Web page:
As part of a wider regeneration of Plymouth, Teats Hill, known as the ‘unforgotten corner’ recently underwent a much-needed transformation.

The residents’ call for change instigated Plymouth City Council to partner with several local organisations including Plymouth and Exeter Universities, Blue Health, and the National Marine Aquarium. Together, they selected five sites across the city to benefit, to improve the quality of life for the local community.

In Teats Hill, an existing play area was restored. It now boasts brand new equipment to reflect its marine location and heritage. An amphitheatre was also constructed to host educational activities, public events, and performances.

Jackson Fencing’s Sentry Residential railings were specified for the project. These were installed on top of the wall by Chiffi Group Ltd, Constructionline Gold Member fence contractors.

The tubular construction and welded stopped pale-through- rail design meant these railings provided a strong but lightweight safety fencing solution. The building’s original features needed to be carefully considered and preserved during the renovation. This made these metal railings the ideal solution, designed specifically to offer a more fitting, modern alternative to traditional wrought iron railings, while providing the same elegant appearance.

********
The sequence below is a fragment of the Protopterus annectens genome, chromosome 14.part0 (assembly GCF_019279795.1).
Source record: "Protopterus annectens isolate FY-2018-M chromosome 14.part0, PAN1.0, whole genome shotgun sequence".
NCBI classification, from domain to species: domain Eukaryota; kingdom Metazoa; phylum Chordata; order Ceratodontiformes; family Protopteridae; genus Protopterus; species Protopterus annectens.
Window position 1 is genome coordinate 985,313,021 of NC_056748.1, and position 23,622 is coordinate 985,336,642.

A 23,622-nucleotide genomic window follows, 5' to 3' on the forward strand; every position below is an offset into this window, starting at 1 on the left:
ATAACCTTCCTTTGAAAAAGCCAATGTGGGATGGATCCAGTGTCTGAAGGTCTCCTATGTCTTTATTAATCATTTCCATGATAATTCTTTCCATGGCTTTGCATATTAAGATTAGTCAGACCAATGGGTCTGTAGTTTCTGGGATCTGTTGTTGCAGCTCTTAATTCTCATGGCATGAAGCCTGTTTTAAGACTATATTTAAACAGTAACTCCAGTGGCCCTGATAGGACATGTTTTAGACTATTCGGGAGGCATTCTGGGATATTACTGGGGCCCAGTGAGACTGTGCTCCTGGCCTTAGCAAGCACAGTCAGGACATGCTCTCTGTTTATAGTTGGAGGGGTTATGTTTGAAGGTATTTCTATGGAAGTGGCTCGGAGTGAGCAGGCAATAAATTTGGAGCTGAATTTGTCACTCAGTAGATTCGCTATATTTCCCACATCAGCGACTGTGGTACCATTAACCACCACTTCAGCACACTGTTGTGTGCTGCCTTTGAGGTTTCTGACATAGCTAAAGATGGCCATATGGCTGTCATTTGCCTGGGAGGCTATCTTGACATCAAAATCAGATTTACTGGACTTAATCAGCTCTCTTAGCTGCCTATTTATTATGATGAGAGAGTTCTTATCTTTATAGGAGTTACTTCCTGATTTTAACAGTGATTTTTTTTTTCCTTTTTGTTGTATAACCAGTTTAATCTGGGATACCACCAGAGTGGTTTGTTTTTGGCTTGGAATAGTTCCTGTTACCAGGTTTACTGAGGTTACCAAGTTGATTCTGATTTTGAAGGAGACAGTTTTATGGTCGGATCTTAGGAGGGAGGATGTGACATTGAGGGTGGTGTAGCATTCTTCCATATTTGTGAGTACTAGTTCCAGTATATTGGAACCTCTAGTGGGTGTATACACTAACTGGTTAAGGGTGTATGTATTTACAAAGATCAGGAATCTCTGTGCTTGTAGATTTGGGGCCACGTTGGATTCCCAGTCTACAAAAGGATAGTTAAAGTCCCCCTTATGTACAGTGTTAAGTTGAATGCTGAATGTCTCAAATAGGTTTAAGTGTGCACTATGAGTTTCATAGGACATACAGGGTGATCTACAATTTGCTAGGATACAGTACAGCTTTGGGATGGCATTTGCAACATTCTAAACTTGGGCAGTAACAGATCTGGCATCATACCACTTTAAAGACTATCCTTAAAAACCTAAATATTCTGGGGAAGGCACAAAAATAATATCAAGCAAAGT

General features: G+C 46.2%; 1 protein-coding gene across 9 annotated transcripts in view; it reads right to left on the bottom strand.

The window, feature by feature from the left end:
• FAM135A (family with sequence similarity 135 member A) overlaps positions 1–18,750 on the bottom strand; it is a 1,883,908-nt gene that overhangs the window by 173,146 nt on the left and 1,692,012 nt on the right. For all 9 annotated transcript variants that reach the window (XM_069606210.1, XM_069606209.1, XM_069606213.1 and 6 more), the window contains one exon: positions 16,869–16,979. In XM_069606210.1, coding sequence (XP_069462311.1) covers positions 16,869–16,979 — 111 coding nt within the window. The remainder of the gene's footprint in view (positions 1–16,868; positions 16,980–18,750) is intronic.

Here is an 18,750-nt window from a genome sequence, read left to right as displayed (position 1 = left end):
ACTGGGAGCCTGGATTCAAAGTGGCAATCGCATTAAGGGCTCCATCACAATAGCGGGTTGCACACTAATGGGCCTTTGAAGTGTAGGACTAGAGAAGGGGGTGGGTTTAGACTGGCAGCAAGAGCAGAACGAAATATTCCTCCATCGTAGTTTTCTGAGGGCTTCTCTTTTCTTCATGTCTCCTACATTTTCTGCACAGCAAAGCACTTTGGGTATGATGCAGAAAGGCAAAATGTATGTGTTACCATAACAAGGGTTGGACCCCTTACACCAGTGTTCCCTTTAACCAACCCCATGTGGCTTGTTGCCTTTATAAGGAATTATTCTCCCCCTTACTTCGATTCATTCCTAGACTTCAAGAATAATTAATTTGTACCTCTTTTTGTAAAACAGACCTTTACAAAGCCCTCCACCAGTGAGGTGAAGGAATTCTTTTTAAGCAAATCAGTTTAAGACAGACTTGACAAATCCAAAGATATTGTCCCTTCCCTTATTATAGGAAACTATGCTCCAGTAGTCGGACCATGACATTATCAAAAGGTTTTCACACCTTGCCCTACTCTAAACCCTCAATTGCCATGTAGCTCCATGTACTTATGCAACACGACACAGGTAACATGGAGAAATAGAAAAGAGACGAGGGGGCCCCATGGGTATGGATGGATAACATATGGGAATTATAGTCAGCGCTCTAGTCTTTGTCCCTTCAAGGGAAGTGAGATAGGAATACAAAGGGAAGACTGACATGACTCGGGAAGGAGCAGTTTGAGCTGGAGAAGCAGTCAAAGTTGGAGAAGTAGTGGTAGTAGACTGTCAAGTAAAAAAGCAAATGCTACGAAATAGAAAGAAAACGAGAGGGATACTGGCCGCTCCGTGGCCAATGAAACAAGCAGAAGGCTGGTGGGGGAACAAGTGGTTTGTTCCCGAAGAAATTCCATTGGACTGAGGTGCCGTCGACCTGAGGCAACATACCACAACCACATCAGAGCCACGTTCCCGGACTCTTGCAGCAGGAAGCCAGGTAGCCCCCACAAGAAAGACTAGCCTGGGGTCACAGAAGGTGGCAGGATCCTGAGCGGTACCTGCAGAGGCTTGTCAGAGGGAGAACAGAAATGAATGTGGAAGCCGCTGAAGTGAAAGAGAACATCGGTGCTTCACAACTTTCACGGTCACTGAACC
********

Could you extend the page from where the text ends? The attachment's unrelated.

The railings are hot-dipped galvanised inside and out, to ensure long-lasting protection against rust and corrosion. Finally, a black polyester powder coating was added to provide a durable and attractive solution that would match the renewed aesthetic of the building.

Crucially, the pale spacing of the railings conforms to building regulations, which state that a 100mm sphere should not be able to pass between pales, to prevent a trap hazard, which is particularly essential in areas where children are present.

Peter Jackson, Jacksons Fencing Managing Director, commented: “As the UK and its urban centres continue to grow, making residents feel safe and secure in their local area is essential. It’s encouraging to see this community was supported by government at the local level, as councils work to improve the lives of their communities.”

Fencing News